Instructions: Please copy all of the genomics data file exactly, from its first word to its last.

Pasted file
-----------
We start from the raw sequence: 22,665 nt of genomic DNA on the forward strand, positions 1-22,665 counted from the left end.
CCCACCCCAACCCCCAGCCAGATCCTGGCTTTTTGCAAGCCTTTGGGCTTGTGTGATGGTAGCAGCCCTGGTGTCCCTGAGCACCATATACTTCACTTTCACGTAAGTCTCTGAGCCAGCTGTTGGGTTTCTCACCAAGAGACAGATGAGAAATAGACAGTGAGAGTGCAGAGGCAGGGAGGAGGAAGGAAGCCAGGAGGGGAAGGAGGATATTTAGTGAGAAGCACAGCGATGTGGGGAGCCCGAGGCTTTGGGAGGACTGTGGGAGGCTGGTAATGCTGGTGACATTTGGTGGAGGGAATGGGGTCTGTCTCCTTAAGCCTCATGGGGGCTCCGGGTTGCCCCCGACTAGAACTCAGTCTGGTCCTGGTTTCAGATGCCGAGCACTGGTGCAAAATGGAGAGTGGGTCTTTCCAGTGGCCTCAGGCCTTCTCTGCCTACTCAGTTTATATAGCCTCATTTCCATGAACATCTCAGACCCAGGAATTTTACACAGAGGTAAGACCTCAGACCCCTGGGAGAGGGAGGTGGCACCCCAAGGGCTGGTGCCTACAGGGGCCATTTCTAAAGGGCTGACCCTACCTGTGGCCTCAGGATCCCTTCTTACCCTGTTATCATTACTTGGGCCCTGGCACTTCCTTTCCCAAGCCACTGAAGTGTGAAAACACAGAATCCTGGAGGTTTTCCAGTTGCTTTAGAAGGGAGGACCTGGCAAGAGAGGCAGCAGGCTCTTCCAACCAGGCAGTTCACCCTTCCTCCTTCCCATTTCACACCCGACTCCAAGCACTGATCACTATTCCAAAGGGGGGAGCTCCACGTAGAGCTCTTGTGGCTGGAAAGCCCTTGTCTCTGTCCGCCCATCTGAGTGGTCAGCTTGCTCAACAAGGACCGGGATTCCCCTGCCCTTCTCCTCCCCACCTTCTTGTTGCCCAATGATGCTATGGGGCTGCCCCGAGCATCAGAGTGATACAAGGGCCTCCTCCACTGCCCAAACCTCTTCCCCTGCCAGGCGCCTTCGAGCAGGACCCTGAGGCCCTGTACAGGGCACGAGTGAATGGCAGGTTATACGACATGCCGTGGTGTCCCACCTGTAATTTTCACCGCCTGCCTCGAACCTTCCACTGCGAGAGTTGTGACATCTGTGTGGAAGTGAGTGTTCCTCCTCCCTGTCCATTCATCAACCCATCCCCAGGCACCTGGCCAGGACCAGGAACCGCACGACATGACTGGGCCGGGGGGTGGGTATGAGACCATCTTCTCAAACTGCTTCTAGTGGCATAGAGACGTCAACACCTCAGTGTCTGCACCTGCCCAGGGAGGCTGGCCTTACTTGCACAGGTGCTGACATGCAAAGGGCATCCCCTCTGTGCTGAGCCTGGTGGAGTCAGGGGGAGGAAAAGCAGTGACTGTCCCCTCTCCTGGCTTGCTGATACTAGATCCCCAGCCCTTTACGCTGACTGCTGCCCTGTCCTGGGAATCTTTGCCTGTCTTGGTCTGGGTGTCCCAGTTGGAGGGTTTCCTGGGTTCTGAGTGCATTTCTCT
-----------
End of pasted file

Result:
We start from the raw sequence: 22,665 nt of genomic DNA on the forward strand, positions 1-22,665 counted from the left end.
CCCACCCCAACCCCCAGCCAGATCCTGGCTTTTTGCAAGCCTTTGGGCTTGTGTGATGGTAGCAGCCCTGGTGTCCCTGAGCACCATATACTTCACTTTCACGTAAGTCTCTGAGCCAGCTGTTGGGTTTCTCACCAAGAGACAGATGAGAAATAGACAGTGAGAGTGCAGAGGCAGGGAGGAGGAAGGAAGCCAGGAGGGGAAGGAGGATATTTAGTGAGAAGCACAGCGATGTGGGGAGCCCGAGGCTTTGGGAGGACTGTGGGAGGCTGGTAATGCTGGTGACATTTGGTGGAGGGAATGGGGTCTGTCTCCTTAAGCCTCATGGGGGCTCCGGGTTGCCCCCGACTAGAACTCAGTCTGGTCCTGGTTTCAGATGCCGAGCACTGGTGCAAAATGGAGAGTGGGTCTTTCCAGTGGCCTCAGGCCTTCTCTGCCTACTCAGTTTATATAGCCTCATTTCCATGAACATCTCAGACCCAGGAATTTTACACAGAGGTAAGACCTCAGACCCCTGGGAGAGGGAGGTGGCACCCCAAGGGCTGGTGCCTACAGGGGCCATTTCTAAAGGGCTGACCCTACCTGTGGCCTCAGGATCCCTTCTTACCCTGTTATCATTACTTGGGCCCTGGCACTTCCTTTCCCAAGCCACTGAAGTGTGAAAACACAGAATCCTGGAGGTTTTCCAGTTGCTTTAGAAGGGAGGACCTGGCAAGAGAGGCAGCAGGCTCTTCCAACCAGGCAGTTCACCCTTCCTCCTTCCCATTTCACACCCGACTCCAAGCACTGATCACTATTCCAAAGGGGGGAGCTCCACGTAGAGCTCTTGTGGCTGGAAAGCCCTTGTCTCTGTCCGCCCATCTGAGTGGTCAGCTTGCTCAACAAGGACCGGGATTCCCCTGCCCTTCTCCTCCCCACCTTCTTGTTGCCCAATGATGCTATGGGGCTGCCCCGAGCATCAGAGTGATACAAGGGCCTCCTCCACTGCCCAAACCTCTTCCCCTGCCAGGCGCCTTCGAGCAGGACCCTGAGGCCCTGTACAGGGCACGAGTGAATGGCAGGTTATACGACATGCCGTGGTGTCCCACCTGTAATTTTCACCGCCTGCCTCGAACCTTCCACTGCGAGAGTTGTGACATCTGTGTGGAAGTGAGTGTTCCTCCTCCCTGTCCATTCATCAACCCATCCCCAGGCACCTGGCCAGGACCAGGAACCGCACGACATGACTGGGCCGGGGGGTGGGTATGAGACCATCTTCTCAAACTGCTTCTAGTGGCATAGAGACGTCAACACCTCAGTGTCTGCACCTGCCCAGGGAGGCTGGCCTTACTTGCACAGGTGCTGACATGCAAAGGGCATCCCCTCTGTGCTGAGCCTGGTGGAGTCAGGGGGAGGAAAAGCAGTGACTGTCCCCTCTCCTGGCTTGCTGATACTAGATCCCCAGCCCTTTACGCTGACTGCTGCCCTGTCCTGGGAATCTTTGCCTGTCTTGGTCTGGGTGTCCCAGTTGGAGGGTTTCCTGGGTTCTGAGTGCATTTCTCT